Post ride, back to the hotel, lunch, showers, kit and soft equipment issue, another team meeting and dinner.  The Primal kits are great looking, so I stoked about that in the morning.  There will be 26 of us rolling out of the Residence Inn, all kitted up.  Hopefully a photo for tomorrows night blog.  Now it is 9:30 at night, I am feeling a little bit of the fatigue from the day, and cannot wait till tomorrow's ride.  Oh yeah, we doing 90 tomorrow.  Gonna be fun.

Friday, January 27, 2012

2012 Road Race Season

The 2012 Cycling Season is well on its way, at least training wise.  After rethinking the first sentence I guess I should clarify and state that the calendar is moving right along, training, let’s just say that it has had it bumps and bruises.

December 16th, while descending (a set of stairs), I had the sock incident of 2011.  I swear there was no alcohol involved, but was heading down the stairs to close the door to go out and get some chow.  I foot, covered with a sock, slightly too far forward over the stair and I found myself airborne and crashing.  Knocked the wind out of my and hurt like the dickens.   I decided to abandon Sundays ride to recoup.  The ribs SEEMED okay, then came Monday.  I was getting ready for work, felt a sneeze coming on, sneezed heard (and felt) a pop in my back then proceeded to lie on the floor for 45 minutes.  I guess the fall had fractured a rib and the sneeze just finished the job.   So for the last 4 weeks I have been training through 2 broken ribs.  Really as not affected the trainer time, but strength workouts have been on the back shelf.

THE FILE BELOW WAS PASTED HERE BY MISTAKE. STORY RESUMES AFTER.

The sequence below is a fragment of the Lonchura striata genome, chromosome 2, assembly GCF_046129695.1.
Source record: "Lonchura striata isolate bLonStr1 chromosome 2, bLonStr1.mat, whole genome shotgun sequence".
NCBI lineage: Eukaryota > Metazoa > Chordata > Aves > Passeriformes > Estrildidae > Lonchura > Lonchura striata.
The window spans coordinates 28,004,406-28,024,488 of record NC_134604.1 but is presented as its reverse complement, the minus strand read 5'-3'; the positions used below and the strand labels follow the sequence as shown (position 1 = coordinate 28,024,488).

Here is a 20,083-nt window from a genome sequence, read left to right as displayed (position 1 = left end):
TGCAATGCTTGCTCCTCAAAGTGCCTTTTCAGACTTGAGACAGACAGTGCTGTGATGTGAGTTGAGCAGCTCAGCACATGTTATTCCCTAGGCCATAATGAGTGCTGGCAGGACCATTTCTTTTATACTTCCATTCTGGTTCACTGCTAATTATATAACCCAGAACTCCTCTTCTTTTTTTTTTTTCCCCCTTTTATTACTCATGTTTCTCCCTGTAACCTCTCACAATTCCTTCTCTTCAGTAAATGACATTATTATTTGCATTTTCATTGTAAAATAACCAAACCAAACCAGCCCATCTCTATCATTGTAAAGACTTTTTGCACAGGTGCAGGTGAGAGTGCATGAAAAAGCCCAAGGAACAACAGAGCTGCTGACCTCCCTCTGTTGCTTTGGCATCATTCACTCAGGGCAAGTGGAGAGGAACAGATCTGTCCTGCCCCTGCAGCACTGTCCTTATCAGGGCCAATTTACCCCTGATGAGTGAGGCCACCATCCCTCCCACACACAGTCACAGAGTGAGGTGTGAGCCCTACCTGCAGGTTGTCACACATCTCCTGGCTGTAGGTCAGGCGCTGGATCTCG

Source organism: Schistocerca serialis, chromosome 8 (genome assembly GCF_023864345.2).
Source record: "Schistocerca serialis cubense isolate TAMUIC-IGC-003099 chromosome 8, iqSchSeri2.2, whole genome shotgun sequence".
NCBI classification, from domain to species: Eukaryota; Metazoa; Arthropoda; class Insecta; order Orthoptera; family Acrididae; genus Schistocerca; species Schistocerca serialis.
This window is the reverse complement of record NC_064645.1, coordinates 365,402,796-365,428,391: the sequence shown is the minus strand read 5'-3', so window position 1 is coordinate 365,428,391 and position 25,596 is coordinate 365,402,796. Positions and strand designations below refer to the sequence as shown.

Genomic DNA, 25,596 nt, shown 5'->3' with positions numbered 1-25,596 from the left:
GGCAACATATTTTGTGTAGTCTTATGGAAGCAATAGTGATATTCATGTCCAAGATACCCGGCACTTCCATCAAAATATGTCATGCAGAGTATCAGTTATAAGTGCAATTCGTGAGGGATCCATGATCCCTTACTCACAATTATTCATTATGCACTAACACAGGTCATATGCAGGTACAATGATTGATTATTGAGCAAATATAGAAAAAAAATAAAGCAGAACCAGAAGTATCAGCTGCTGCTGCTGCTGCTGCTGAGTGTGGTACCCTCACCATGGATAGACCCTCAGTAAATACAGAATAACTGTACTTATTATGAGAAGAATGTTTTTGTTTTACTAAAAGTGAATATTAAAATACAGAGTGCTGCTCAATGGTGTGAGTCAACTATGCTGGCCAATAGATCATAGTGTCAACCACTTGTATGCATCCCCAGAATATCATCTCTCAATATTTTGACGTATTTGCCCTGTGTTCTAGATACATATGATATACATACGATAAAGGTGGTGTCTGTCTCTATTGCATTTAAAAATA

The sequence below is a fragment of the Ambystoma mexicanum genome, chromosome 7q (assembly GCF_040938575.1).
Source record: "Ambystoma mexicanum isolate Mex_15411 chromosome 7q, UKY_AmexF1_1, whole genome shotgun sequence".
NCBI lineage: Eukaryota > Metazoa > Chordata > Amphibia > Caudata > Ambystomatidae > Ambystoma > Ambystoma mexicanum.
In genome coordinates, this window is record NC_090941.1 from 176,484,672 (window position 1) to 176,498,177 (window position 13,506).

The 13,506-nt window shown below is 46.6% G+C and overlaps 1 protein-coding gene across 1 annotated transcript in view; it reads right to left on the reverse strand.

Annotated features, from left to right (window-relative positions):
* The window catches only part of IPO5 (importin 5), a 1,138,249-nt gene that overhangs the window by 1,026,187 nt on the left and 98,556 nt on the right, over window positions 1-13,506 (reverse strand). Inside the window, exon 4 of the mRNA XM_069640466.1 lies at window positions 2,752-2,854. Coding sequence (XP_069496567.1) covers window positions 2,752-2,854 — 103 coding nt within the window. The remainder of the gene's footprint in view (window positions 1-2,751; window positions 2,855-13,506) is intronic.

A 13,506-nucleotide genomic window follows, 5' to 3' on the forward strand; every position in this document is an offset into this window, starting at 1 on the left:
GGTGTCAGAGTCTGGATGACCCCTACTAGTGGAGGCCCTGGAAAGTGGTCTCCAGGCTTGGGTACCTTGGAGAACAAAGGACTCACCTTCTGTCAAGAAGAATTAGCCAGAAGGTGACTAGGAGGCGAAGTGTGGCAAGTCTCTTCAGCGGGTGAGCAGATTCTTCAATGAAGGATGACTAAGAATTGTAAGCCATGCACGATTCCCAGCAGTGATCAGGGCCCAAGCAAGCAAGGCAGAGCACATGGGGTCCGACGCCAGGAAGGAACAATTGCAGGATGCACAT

Training has gone pretty well so far since developing my early season plan.  My first “A” race is Jefferson Cup on the first of April.  Before that I have two races in Tampa Florida, 11/12 February.  I have been able to get about 12-15 hours a week in on the CompuTrainer and have slowly built my LT with a ton of sweet spot training sessions.  I am working through my collection of 1980s movies with an addition of the Tour Down Under last week.  All of this is to prepare for my two training camps in February.

First training camp will be with the US Military Cycling Team from February 5th to the 12th in Tampa.  Should be pretty exciting.  The week will culminate with some racing.  My early season goal is to podium at Jeff Cup and get accumulate enough points by May to upgrade to 3.  So lots of early season crits for me.

Second training camp is going to be in Traveler’s Rest South Carolina from the 22nd to the 26th of February.  Lots of climbing Paris Mountain and Caesar’s Head. 

Next update will be from Tampa Florida.